The Boston Globe has an A.P. story by Jay Alabaster here about Google Maps. They posted a set of wood cut maps of feudal Japan, already available on other websites. But somehow, being on Google maps, as a layer feature, seems different.
The maps date back to the country's feudal era, when shoguns ruled and a strict caste system was in place. At the bottom of the hierarchy was a class called the "burakumin," ethnically identical to other Japanese but forced to live in isolation because they did jobs associated with death, such as working with leather, butchering animals, and digging graves.However, erasing the burakumin designations of the neighborhoods disturbs me as well. It is not my fight, but it smacks of the New Speak in George Orwell's dystopian novel, 1984, in which the government simply changes history to match its current needs. I wrote earlier about my discomfort over my home state of Kentucky and its beautiful state song, "My Old Kentucky Home." This song by Stephen Foster, was published in 1853, when slavery was legal, and Kentucky was a slave-holding state, at least in the central portion where plantations made economic sense. It was made the state song of Kentucky in 1928, many years before our sense of racial equality began to be more widely held, or at least reflected in public speech. The song is sort of cemented as the state song because it is so tradition-bound to the Kentucky Derby (which just ran). But, some of the lyrics make modern people cringe, so many people have changed some of the more politically incorrect verses. We may be removing the discomfort today, but we are also whitewashing the evidence of our racist past. We should not try to erase our history or re-write it to suit our convenience or sensibilities. This seems to me a very dangerous course, whether in Kentucky racial politics or in Japan caste history.
Castes have long since been abolished, and the old buraku villages have largely faded away or been swallowed by Japan's sprawling metropolises. Today, rights groups say the descendants of burakumin make up about 3 million of the country's 127 million people.
But they still face prejudice, based almost entirely on where they live or their ancestors lived. Moving is little help because employers or parents of potential spouses can hire agencies to check for buraku ancestry through Japan's elaborate family records, which can span 100 years.
An employee at a large, well-known Japanese company who works in personnel and has direct knowledge of its hiring practices, said the company actively screens out burakumin job seekers. "If we suspect that an applicant is a burakumin, we always do a background check to find out," she said. She agreed to discuss the practice only on the condition that neither she nor her company be identified.
Lists of "dirty" addresses circulate on Internet bulletin boards. Some surveys have shown that such neighborhoods have lower property values than surrounding areas, and residents have been the target of racial taunts and graffiti. But the modern locations of the old villages are largely unknown to the general public, and many burakumin prefer it that way.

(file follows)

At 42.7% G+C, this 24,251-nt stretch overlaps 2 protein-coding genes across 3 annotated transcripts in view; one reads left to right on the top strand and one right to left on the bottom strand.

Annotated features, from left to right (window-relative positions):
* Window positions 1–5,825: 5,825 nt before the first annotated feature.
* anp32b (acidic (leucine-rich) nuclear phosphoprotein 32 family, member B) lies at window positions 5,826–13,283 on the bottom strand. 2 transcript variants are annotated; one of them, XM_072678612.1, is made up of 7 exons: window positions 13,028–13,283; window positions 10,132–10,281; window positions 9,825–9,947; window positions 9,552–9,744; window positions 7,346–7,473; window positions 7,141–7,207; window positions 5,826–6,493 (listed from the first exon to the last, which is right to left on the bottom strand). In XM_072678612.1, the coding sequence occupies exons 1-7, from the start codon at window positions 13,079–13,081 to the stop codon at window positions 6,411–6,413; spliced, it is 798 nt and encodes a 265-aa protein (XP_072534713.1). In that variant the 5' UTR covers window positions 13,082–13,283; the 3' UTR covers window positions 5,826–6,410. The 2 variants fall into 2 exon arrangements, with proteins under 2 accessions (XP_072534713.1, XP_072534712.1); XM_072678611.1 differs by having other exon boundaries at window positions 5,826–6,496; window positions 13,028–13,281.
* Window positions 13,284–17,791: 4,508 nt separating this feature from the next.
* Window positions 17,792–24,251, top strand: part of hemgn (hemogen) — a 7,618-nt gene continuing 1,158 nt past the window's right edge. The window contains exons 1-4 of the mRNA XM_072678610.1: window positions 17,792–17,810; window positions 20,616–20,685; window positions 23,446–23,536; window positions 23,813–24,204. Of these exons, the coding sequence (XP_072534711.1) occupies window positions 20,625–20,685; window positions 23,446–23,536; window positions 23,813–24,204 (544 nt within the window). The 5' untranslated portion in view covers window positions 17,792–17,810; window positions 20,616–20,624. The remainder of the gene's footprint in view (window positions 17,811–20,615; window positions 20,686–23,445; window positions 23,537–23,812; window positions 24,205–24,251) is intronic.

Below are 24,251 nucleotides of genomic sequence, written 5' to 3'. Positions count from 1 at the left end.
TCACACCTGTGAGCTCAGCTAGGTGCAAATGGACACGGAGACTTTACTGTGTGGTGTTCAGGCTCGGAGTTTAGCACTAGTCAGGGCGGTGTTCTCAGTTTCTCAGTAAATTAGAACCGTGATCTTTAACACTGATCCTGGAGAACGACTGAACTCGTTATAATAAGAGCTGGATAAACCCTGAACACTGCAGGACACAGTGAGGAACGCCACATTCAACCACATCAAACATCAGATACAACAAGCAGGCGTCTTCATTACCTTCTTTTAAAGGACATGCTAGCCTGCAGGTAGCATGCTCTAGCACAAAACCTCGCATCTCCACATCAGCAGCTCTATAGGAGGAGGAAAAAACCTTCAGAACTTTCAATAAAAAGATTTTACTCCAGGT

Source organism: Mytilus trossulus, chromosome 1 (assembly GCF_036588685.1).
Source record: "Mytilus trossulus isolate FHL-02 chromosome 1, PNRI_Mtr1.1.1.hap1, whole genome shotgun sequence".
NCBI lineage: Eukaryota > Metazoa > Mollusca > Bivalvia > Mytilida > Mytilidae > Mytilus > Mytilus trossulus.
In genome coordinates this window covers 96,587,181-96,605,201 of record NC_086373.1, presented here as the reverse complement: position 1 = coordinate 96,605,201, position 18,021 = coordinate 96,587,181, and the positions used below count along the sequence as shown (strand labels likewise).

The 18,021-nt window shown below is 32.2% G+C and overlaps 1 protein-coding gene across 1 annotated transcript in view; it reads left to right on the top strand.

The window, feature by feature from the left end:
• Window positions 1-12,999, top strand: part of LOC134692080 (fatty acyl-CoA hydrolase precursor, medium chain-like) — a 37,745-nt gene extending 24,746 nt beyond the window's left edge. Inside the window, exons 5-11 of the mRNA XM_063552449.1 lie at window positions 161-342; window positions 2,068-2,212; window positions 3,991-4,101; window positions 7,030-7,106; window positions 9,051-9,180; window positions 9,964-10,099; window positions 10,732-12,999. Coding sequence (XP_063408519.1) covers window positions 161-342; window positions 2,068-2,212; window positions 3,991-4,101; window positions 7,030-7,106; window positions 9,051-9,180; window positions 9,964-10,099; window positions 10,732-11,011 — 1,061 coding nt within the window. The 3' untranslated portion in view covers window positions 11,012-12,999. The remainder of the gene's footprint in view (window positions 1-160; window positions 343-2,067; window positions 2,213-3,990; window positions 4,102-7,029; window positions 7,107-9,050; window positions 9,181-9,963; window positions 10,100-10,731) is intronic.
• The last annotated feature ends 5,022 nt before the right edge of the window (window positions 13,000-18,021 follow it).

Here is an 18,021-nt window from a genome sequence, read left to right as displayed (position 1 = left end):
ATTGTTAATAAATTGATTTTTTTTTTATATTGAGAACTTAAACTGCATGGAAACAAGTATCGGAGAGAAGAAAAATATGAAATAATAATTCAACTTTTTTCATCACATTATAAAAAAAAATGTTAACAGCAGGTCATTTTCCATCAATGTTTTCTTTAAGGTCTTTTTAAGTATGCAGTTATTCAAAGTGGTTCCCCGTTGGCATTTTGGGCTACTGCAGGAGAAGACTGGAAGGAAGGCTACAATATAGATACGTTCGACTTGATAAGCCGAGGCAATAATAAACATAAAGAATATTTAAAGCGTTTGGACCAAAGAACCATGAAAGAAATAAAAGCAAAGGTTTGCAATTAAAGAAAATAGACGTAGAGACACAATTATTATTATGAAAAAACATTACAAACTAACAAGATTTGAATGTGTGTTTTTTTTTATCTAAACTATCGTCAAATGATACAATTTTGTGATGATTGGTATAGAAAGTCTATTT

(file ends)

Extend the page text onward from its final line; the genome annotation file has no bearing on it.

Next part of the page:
Google Earth's maps pinpointed several such areas. One village in Tokyo was clearly labeled "eta," a now strongly derogatory word for burakumin that literally means "filthy mass." A single click showed the streets and buildings that are currently in the same area.
Google posted the maps as one of many "layers" available via its mapping software, each of which can be easily matched up with modern satellite imagery. The company provided no explanation or historical context, as is common practice in Japan. Its basic stance is that its actions are acceptable because they are legal, one that has angered burakumin leaders. (snip)
Printing such maps is legal in Japan. But it is an area where publishers and museums tread carefully, as the burakumin leadership is highly organized and has offices throughout the country. Public showings or publications are nearly always accompanied by a historical explanation, a step Google did not take.
Matsuoka, whose Osaka office borders one of the areas shown, also serves as secretary general of the Buraku Liberation League, Japan's largest such group. After discovering the maps last month, he raised the issue to Justice Minister Eisuke Mori at a public legal affairs meeting on March 17.
Two weeks later, after the public comments and at least one reporter contacted Google, the old Japanese maps were suddenly changed, wiped clean of any references to the buraku villages. There was no note made of the changes, and they were seen by some as an attempt to dodge the issue quietly.
"This is like saying those people didn't exist. There are people for whom this is their hometown, who are still living there now," said Takashi Uchino from Buraku Liberation League headquarters in Tokyo.
However, it seems that Google missed a major step that is taken by museums an others in exhibiting the historic maps by including some explanatory text along with the label. It is, I suppose, a bit like saying, "no offense intended," or holding up a sign that says, "for educational purposes" when you display Huckleberry Finn. This is an interesting thing to remember when any entity ventures into foreign territory -- we develop a tone deafness when we are operating in an unfamiliar culture. It would be wise to check carefully with some local consultants who work with similar material!